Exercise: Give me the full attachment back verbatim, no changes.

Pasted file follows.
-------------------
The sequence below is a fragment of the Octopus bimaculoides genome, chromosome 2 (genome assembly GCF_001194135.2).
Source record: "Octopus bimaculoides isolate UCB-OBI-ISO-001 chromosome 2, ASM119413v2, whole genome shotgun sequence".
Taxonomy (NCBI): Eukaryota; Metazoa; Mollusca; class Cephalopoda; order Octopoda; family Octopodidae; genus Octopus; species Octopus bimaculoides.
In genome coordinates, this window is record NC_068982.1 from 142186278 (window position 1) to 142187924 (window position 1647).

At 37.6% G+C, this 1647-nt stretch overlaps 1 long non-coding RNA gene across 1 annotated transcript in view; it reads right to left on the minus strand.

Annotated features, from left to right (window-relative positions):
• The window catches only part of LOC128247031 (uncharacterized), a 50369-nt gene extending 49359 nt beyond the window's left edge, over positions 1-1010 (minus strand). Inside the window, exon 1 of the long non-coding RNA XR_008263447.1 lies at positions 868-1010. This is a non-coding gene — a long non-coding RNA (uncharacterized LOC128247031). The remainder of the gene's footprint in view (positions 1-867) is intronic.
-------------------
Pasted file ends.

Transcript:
The sequence below is a fragment of the Octopus bimaculoides genome, chromosome 2 (genome assembly GCF_001194135.2).
Source record: "Octopus bimaculoides isolate UCB-OBI-ISO-001 chromosome 2, ASM119413v2, whole genome shotgun sequence".
Taxonomy (NCBI): Eukaryota; Metazoa; Mollusca; class Cephalopoda; order Octopoda; family Octopodidae; genus Octopus; species Octopus bimaculoides.
In genome coordinates, this window is record NC_068982.1 from 142186278 (window position 1) to 142187924 (window position 1647).

At 37.6% G+C, this 1647-nt stretch overlaps 1 long non-coding RNA gene across 1 annotated transcript in view; it reads right to left on the minus strand.

Annotated features, from left to right (window-relative positions):
• The window catches only part of LOC128247031 (uncharacterized), a 50369-nt gene extending 49359 nt beyond the window's left edge, over positions 1-1010 (minus strand). Inside the window, exon 1 of the long non-coding RNA XR_008263447.1 lies at positions 868-1010. This is a non-coding gene — a long non-coding RNA (uncharacterized LOC128247031). The remainder of the gene's footprint in view (positions 1-867) is intronic.